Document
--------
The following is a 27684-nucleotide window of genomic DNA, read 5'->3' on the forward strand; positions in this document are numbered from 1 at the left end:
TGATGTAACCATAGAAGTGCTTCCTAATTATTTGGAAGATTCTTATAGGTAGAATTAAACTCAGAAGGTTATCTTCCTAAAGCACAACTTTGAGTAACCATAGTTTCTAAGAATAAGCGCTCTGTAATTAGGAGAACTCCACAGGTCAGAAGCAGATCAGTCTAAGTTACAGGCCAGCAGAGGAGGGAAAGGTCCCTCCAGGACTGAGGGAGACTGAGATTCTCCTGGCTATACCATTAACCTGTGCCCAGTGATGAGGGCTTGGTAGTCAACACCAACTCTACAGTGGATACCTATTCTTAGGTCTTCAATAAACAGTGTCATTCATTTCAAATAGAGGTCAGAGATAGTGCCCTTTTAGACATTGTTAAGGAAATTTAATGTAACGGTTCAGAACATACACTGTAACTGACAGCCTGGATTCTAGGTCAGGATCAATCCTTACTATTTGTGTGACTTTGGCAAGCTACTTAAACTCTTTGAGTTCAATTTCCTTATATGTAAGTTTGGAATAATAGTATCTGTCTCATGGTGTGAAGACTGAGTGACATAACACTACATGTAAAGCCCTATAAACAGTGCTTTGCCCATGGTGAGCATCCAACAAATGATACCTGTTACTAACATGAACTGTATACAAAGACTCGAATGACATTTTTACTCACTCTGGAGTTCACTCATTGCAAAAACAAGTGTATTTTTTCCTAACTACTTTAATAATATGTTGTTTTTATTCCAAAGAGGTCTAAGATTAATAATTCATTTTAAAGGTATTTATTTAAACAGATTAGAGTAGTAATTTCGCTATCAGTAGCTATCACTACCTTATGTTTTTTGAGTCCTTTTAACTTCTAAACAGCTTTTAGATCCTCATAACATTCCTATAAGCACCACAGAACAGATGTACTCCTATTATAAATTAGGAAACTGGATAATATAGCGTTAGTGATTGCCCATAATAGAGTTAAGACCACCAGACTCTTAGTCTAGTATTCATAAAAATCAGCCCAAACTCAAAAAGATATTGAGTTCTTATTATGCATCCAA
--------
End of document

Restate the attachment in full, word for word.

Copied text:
The following is a 27684-nucleotide window of genomic DNA, read 5'->3' on the forward strand; positions in this document are numbered from 1 at the left end:
TGATGTAACCATAGAAGTGCTTCCTAATTATTTGGAAGATTCTTATAGGTAGAATTAAACTCAGAAGGTTATCTTCCTAAAGCACAACTTTGAGTAACCATAGTTTCTAAGAATAAGCGCTCTGTAATTAGGAGAACTCCACAGGTCAGAAGCAGATCAGTCTAAGTTACAGGCCAGCAGAGGAGGGAAAGGTCCCTCCAGGACTGAGGGAGACTGAGATTCTCCTGGCTATACCATTAACCTGTGCCCAGTGATGAGGGCTTGGTAGTCAACACCAACTCTACAGTGGATACCTATTCTTAGGTCTTCAATAAACAGTGTCATTCATTTCAAATAGAGGTCAGAGATAGTGCCCTTTTAGACATTGTTAAGGAAATTTAATGTAACGGTTCAGAACATACACTGTAACTGACAGCCTGGATTCTAGGTCAGGATCAATCCTTACTATTTGTGTGACTTTGGCAAGCTACTTAAACTCTTTGAGTTCAATTTCCTTATATGTAAGTTTGGAATAATAGTATCTGTCTCATGGTGTGAAGACTGAGTGACATAACACTACATGTAAAGCCCTATAAACAGTGCTTTGCCCATGGTGAGCATCCAACAAATGATACCTGTTACTAACATGAACTGTATACAAAGACTCGAATGACATTTTTACTCACTCTGGAGTTCACTCATTGCAAAAACAAGTGTATTTTTTCCTAACTACTTTAATAATATGTTGTTTTTATTCCAAAGAGGTCTAAGATTAATAATTCATTTTAAAGGTATTTATTTAAACAGATTAGAGTAGTAATTTCGCTATCAGTAGCTATCACTACCTTATGTTTTTTGAGTCCTTTTAACTTCTAAACAGCTTTTAGATCCTCATAACATTCCTATAAGCACCACAGAACAGATGTACTCCTATTATAAATTAGGAAACTGGATAATATAGCGTTAGTGATTGCCCATAATAGAGTTAAGACCACCAGACTCTTAGTCTAGTATTCATAAAAATCAGCCCAAACTCAAAAAGATATTGAGTTCTTATTATGCATCCAA